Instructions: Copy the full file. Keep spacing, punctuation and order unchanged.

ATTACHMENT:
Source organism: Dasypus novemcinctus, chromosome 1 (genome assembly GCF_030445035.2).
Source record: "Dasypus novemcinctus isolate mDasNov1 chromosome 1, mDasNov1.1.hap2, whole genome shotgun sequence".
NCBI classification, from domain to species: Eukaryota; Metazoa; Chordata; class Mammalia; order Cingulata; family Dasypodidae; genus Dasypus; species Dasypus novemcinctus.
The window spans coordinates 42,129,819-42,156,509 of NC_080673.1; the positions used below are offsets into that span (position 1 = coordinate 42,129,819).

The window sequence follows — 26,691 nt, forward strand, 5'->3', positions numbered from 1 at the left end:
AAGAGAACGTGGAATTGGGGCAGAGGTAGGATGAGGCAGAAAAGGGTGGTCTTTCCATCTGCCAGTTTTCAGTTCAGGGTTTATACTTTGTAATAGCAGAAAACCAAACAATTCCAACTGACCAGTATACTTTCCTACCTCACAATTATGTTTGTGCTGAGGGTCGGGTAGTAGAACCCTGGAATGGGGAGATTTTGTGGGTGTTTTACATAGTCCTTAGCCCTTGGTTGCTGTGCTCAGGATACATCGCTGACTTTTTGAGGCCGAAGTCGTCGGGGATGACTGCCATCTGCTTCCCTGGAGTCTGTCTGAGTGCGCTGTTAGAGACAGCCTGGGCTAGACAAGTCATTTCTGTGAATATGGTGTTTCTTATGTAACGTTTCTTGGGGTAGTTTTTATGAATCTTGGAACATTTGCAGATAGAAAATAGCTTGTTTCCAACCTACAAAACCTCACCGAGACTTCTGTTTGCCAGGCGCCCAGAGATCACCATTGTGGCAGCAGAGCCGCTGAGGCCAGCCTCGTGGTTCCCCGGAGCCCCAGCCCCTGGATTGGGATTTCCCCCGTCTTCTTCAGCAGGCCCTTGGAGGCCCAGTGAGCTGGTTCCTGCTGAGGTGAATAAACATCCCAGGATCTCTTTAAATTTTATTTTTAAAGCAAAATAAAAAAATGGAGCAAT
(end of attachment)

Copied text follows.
Source organism: Dasypus novemcinctus, chromosome 1 (genome assembly GCF_030445035.2).
Source record: "Dasypus novemcinctus isolate mDasNov1 chromosome 1, mDasNov1.1.hap2, whole genome shotgun sequence".
NCBI classification, from domain to species: Eukaryota; Metazoa; Chordata; class Mammalia; order Cingulata; family Dasypodidae; genus Dasypus; species Dasypus novemcinctus.
The window spans coordinates 42,129,819-42,156,509 of NC_080673.1; the positions used below are offsets into that span (position 1 = coordinate 42,129,819).

The window sequence follows — 26,691 nt, forward strand, 5'->3', positions numbered from 1 at the left end:
AAGAGAACGTGGAATTGGGGCAGAGGTAGGATGAGGCAGAAAAGGGTGGTCTTTCCATCTGCCAGTTTTCAGTTCAGGGTTTATACTTTGTAATAGCAGAAAACCAAACAATTCCAACTGACCAGTATACTTTCCTACCTCACAATTATGTTTGTGCTGAGGGTCGGGTAGTAGAACCCTGGAATGGGGAGATTTTGTGGGTGTTTTACATAGTCCTTAGCCCTTGGTTGCTGTGCTCAGGATACATCGCTGACTTTTTGAGGCCGAAGTCGTCGGGGATGACTGCCATCTGCTTCCCTGGAGTCTGTCTGAGTGCGCTGTTAGAGACAGCCTGGGCTAGACAAGTCATTTCTGTGAATATGGTGTTTCTTATGTAACGTTTCTTGGGGTAGTTTTTATGAATCTTGGAACATTTGCAGATAGAAAATAGCTTGTTTCCAACCTACAAAACCTCACCGAGACTTCTGTTTGCCAGGCGCCCAGAGATCACCATTGTGGCAGCAGAGCCGCTGAGGCCAGCCTCGTGGTTCCCCGGAGCCCCAGCCCCTGGATTGGGATTTCCCCCGTCTTCTTCAGCAGGCCCTTGGAGGCCCAGTGAGCTGGTTCCTGCTGAGGTGAATAAACATCCCAGGATCTCTTTAAATTTTATTTTTAAAGCAAAATAAAAAAATGGAGCAAT